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Truck driver shortage may cause increase in accidents

| Sep 10, 2018 | Truck Accidents

Truck drivers fill a vital role, transporting essential goods across Montana and throughout the country. Well trained and qualified truck drivers are crucial to ensure these products are delivered safely. The American Truck Associations report a shortage of 50,000 truck drivers in the U.S., and that there are not enough truck drivers on the road to keep up with the growing demand. This year alone, the amount of freight needing to be delivered grew by 4.2 percent, and by 2029, freight tonnage is expected to increase by 35.6 percent.

Why the shortage of truck drivers? As the generation of baby boomers retired, younger generations show less interest in the business. Many opt for careers that pay better and allow them to stay home with their families. Some trucking companies attempt to entice new drivers by offering enhanced benefits, free training and increased starting pay; However, the turnover is still high. The government is attempting to solve the problem by loosening tight regulations requiring truck drivers to go through certain tests, including sleep apnea. They are also looking at removing safety technology restrictions, such as speed-limiting devices on large trucks.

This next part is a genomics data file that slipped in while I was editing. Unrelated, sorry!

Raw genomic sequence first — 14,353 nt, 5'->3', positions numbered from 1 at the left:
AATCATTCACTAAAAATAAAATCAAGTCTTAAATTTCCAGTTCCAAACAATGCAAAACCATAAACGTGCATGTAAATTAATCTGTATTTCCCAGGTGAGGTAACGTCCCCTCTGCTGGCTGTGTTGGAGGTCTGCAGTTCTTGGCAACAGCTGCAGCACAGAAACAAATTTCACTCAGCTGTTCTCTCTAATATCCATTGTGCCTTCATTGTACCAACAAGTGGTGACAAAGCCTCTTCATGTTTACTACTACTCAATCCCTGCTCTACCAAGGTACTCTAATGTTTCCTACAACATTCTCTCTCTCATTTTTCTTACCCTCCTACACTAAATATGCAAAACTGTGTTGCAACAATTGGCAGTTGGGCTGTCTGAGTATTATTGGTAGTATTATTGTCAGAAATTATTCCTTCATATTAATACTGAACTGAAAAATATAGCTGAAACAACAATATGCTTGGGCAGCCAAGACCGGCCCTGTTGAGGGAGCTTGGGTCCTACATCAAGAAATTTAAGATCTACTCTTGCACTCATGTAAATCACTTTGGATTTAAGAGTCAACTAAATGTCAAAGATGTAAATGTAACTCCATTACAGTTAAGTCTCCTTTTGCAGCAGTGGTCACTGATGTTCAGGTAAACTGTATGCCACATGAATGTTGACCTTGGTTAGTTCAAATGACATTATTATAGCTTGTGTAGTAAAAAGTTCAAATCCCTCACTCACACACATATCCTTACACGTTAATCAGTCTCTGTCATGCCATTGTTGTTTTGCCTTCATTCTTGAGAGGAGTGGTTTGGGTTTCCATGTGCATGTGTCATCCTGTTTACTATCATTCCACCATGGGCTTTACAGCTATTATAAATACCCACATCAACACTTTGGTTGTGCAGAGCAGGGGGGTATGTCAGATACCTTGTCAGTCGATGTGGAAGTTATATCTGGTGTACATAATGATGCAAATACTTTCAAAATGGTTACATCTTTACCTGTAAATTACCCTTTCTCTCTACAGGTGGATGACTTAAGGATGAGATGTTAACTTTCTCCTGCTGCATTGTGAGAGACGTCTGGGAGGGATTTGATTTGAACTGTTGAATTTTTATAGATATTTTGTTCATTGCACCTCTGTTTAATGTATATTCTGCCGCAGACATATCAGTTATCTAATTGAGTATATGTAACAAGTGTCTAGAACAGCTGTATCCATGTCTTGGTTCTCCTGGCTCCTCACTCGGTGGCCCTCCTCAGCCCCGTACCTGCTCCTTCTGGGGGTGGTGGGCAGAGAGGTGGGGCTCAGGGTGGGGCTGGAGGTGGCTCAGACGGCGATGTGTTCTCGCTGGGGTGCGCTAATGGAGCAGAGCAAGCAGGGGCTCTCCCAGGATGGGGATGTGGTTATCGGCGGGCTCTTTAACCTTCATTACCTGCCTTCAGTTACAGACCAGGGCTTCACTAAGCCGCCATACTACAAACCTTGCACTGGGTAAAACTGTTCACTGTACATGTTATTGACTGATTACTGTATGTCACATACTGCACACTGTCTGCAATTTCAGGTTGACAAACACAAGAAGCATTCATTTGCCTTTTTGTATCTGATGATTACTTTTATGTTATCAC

Without an adequate number of truckers on the road, truck drivers may be pressured to stay behind the wheel for extended periods of time in order to meet tight deadlines. Some trucking companies try to compensate for the backup of freight needing to be delivered by hiring unqualified truckers or truck drivers who have former driving violations. All of these factors can lead to an increase in trucking accidents and put other drivers and people on the road at risk of becoming involved in a catastrophic collision.  

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